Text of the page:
Lisa Harmon, the woman in Mesa del Caballo who was charged with animal abuse, has undergone a psychiatric evaluation and has been found competent to stand trial.
In early June, county animal-control officers removed 64 cats, two dogs, seven rabbits and one horse from Harmon's home. She had stashed another 37 cats in a Payson motel room, where their discovery led to Harmon's arrest; 96 misdemeanor counts of cruelty to animals by neglect or abandonment; 96 felony counts of cruel neglect or abandonment; and one count of criminal damage related to the condition of the motel room.
The misdemeanor counts have been slated for trial at 3 p.m., Sept. 5, in the Payson courthouse. A trial date has not yet been set for the felony counts, which have been transferred to superior court, Det. Brian Havey of the Gila County Sheriff's Department said. The setting of a court date had hinged on Harmon's completion of a psychiatric evaluation.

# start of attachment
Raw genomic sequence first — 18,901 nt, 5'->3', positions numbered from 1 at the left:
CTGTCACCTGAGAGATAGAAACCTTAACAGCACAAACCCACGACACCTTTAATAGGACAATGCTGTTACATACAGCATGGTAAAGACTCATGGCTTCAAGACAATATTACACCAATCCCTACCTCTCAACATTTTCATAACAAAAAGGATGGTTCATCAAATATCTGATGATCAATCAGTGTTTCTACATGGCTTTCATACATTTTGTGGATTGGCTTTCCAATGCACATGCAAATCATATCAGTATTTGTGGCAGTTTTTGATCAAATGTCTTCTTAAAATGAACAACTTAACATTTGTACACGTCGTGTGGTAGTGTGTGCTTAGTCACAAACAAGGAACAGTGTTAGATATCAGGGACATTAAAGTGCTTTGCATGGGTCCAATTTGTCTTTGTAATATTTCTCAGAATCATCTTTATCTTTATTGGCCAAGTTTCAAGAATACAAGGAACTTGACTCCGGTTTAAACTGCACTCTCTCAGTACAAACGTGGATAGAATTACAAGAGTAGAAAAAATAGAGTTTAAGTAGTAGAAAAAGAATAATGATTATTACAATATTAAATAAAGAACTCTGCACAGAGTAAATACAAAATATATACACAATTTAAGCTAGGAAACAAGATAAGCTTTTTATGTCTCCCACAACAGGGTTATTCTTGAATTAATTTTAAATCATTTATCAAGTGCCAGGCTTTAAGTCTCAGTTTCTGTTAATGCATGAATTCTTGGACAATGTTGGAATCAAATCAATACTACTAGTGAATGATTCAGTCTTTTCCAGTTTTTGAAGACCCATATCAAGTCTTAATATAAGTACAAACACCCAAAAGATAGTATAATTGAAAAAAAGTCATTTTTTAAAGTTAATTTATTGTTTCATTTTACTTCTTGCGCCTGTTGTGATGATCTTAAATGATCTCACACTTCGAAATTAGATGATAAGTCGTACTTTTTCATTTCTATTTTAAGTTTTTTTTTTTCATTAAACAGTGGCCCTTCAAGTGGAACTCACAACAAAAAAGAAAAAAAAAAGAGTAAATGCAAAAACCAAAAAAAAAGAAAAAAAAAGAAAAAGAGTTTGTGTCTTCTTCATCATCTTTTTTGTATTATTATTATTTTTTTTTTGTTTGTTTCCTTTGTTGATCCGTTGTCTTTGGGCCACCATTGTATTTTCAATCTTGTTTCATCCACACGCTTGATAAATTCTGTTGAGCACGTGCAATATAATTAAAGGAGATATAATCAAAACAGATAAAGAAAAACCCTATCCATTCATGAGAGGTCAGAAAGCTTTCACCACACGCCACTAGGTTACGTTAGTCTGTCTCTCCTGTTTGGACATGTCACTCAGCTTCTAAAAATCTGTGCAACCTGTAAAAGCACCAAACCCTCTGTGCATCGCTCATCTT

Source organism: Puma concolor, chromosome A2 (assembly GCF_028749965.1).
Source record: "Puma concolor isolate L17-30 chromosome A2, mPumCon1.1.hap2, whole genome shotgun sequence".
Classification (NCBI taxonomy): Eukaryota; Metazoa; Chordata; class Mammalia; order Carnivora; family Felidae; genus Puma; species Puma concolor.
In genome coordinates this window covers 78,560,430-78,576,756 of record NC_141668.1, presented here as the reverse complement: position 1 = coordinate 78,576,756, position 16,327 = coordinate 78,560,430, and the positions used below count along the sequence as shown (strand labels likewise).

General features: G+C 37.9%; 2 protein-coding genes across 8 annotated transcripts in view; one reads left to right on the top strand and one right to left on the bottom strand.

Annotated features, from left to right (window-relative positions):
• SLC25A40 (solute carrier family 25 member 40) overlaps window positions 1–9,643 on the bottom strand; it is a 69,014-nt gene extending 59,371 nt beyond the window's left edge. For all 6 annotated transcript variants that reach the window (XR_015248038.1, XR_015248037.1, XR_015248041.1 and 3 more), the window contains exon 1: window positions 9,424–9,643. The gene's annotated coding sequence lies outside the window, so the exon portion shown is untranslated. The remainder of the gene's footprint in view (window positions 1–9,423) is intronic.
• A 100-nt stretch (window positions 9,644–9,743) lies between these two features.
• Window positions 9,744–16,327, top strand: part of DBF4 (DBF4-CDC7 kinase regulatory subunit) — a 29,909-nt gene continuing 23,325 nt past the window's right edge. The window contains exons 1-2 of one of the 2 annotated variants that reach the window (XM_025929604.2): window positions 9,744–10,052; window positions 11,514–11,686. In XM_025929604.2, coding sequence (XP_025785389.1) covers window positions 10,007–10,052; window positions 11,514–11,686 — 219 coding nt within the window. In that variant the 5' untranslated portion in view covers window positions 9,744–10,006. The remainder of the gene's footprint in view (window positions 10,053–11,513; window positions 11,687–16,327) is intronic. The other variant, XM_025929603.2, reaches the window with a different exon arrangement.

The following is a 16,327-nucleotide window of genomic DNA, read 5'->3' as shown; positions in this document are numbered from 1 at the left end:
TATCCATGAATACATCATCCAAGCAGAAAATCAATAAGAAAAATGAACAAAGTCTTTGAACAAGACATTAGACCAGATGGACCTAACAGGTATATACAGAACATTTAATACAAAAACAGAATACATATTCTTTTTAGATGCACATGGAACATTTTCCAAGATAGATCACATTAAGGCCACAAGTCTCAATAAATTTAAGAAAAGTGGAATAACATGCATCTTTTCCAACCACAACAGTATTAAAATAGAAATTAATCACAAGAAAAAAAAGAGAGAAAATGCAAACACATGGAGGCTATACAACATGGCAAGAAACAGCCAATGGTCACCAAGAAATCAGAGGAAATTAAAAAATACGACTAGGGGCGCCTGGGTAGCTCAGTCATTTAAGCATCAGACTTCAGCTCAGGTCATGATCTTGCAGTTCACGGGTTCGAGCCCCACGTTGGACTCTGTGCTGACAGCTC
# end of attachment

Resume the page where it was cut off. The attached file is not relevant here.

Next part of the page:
"She did undergo an evaluation, and she was found competent to stand trial," Havey said.
Harmon, who spent a month in the Payson and Globe jails, is now free on $2,500 bail.
Harmon's Mesa del home remains under the scrutiny of the Gila County Health Department, which last month deemed the trash-strewn property a potential health hazard.
"We understand that (Harmon) has moved back into the house, and that the bank has foreclosed on the property," said Dave Fletcher, assistant director of the Gila County Health Department. "If the bank is going to foreclose, then we can ... get them to clean up the house. That would be the easiest solution for us."
According to Dave Pote, the county's environmental health director, Harmon is doing the cleanup herself.
"I was out there Friday, and she did have a trailer that was filled with bags of trash and a sign on her door that said she was out looking for work," Pote said. "It looked like there was some improvement there, and that's a good thing."
If Harmon continues the cleanup, Pote said, no formal action would be taken by his department.